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Go global by thinking local, firms are advised

By Lan Lan (China Daily)

08:19, July 31, 2012

Small steps lead to giant strides in overseas markets, experts say

When asked how he feels about working for a Chinese company, Jeffrey Shafer, vice-president of global communications at Lenovo, responded quicker than a mouse click: "It's a global company."

Even a cursory glance at the company's executive list confirms the truth of that statement.

There are six nationalities among Lenovo's top 10 executives and 17 nationalities are represented in the company's top 100. The company has a presence in more than 60 countries and regions.

Chinese companies operating in ever-increasing numbers overseas have contributed significantly to the host countries.

According to a report released by the World Economic Forum and the Boston Consulting Group, in 2010, Chinese companies employed nearly 1 million people overseas, and of these about 71 percent were part of the local workforce.

Local hiring has helped Lenovo, the world's second-largest personal computer maker, to gain local acceptance.

The company maintained local jobs after it purchased IBM in 2004. It has more than 2,500 people in the US and created 300 jobs at its US headquarters near Raleigh, North Carolina in 2011.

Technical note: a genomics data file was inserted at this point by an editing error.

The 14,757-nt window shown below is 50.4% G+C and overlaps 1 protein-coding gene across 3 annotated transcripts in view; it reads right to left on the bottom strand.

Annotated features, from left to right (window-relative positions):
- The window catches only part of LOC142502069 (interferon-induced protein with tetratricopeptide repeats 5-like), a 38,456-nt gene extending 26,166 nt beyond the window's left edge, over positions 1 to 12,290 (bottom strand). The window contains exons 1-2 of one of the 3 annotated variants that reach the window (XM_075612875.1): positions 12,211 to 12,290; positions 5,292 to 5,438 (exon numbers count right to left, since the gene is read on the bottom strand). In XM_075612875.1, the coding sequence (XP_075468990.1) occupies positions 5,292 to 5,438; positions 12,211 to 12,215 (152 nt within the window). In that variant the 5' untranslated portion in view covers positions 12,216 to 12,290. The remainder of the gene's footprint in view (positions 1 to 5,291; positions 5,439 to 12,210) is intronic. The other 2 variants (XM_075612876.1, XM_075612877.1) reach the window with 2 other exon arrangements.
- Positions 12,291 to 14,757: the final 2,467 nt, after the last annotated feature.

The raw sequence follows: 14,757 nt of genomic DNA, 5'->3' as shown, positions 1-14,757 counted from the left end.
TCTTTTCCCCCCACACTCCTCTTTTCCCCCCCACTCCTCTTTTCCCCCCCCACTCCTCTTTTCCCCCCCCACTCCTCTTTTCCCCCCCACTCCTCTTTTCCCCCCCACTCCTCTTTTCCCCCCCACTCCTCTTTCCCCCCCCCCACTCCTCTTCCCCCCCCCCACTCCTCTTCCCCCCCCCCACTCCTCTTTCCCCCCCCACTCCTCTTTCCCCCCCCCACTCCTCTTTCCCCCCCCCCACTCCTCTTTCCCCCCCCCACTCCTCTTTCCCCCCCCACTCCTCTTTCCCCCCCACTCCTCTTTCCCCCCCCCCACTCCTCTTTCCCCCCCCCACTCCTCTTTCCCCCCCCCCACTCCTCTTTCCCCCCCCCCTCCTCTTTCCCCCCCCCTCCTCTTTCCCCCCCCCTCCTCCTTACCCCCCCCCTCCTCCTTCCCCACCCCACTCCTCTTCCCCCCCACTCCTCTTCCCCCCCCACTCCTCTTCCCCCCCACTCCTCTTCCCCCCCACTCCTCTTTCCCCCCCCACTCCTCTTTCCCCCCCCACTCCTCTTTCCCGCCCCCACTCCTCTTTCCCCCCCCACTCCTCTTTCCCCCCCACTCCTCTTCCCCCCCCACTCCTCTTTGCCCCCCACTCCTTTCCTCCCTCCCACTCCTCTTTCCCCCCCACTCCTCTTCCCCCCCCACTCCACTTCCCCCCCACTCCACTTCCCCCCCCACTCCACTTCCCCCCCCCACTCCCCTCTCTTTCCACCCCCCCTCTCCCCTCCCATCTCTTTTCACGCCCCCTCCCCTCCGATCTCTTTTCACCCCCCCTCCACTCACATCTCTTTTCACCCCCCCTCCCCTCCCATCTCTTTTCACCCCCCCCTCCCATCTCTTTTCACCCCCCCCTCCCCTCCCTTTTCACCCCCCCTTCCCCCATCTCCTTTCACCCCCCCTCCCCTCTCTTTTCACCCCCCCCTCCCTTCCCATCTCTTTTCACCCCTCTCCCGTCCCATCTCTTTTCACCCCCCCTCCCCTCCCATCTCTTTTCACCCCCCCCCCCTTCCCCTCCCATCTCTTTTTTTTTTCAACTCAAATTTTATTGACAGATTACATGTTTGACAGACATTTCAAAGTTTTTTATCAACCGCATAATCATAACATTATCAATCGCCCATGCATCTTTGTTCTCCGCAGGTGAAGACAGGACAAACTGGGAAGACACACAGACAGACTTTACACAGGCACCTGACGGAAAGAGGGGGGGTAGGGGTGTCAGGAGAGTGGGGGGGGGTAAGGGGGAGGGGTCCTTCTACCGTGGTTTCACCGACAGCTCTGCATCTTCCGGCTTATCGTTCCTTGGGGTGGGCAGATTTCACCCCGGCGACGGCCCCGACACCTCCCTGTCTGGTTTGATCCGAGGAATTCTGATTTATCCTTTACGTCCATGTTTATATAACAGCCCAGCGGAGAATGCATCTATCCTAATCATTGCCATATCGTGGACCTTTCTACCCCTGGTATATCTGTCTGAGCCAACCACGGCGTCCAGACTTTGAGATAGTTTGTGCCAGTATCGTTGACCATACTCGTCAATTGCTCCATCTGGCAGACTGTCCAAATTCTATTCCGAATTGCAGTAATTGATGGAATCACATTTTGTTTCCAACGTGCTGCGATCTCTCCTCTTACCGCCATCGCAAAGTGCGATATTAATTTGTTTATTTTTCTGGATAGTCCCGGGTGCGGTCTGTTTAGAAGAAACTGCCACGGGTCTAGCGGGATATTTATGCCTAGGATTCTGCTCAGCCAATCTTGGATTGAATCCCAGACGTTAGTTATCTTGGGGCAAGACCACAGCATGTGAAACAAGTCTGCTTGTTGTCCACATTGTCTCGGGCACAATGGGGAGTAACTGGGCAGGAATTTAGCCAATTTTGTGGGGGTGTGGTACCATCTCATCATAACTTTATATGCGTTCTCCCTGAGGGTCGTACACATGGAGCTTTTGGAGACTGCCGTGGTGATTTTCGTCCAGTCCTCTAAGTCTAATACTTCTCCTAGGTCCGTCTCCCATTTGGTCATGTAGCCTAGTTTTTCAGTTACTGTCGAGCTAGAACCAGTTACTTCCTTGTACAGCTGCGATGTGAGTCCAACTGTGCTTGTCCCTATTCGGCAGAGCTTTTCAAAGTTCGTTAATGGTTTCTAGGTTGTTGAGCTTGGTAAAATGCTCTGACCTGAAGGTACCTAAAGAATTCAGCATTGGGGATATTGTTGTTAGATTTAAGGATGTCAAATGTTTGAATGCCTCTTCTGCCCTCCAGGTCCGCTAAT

"If your executives and employees are from various backgrounds, it demonstrates the company has a cultural diversity," Shafer told China Daily.

Chairman and CEO Yang Yuanqing moved his family to the US to better understand its culture after the purchase, though he didn't speak English fluently then.

Lenovo's market share is about 8 percent in the US and it is the fourth-largest PC company in the US, according to the company.

The company, built by former chairman Liu Chuanzhi 28 years ago with a few engineers in a hut, has put down roots in the US.

"When Lenovo purchased IBM most people expected it to fail. After seven years, we have become the world's second-largest PC maker," Shafer said.

The US market is obviously of strategic importance for any Chinese company looking overseas.

Despite the fact that only about 1 percent of US foreign direct investment came from China in 2011, more and more Chinese companies are set to enter the US market.

But the basic question remains the same: How do you gain acceptance and achieve sustainable success?

Peter Verrengia, president and senior partner of Communications Consulting Worldwide, said it is important to build a positive stakeholder relationship.

"It's hard to convince people in any area by telling them you are here to help them. They will question what you can bring and what you will take."

He suggested Chinese investors spend more time building bridges to local communities.

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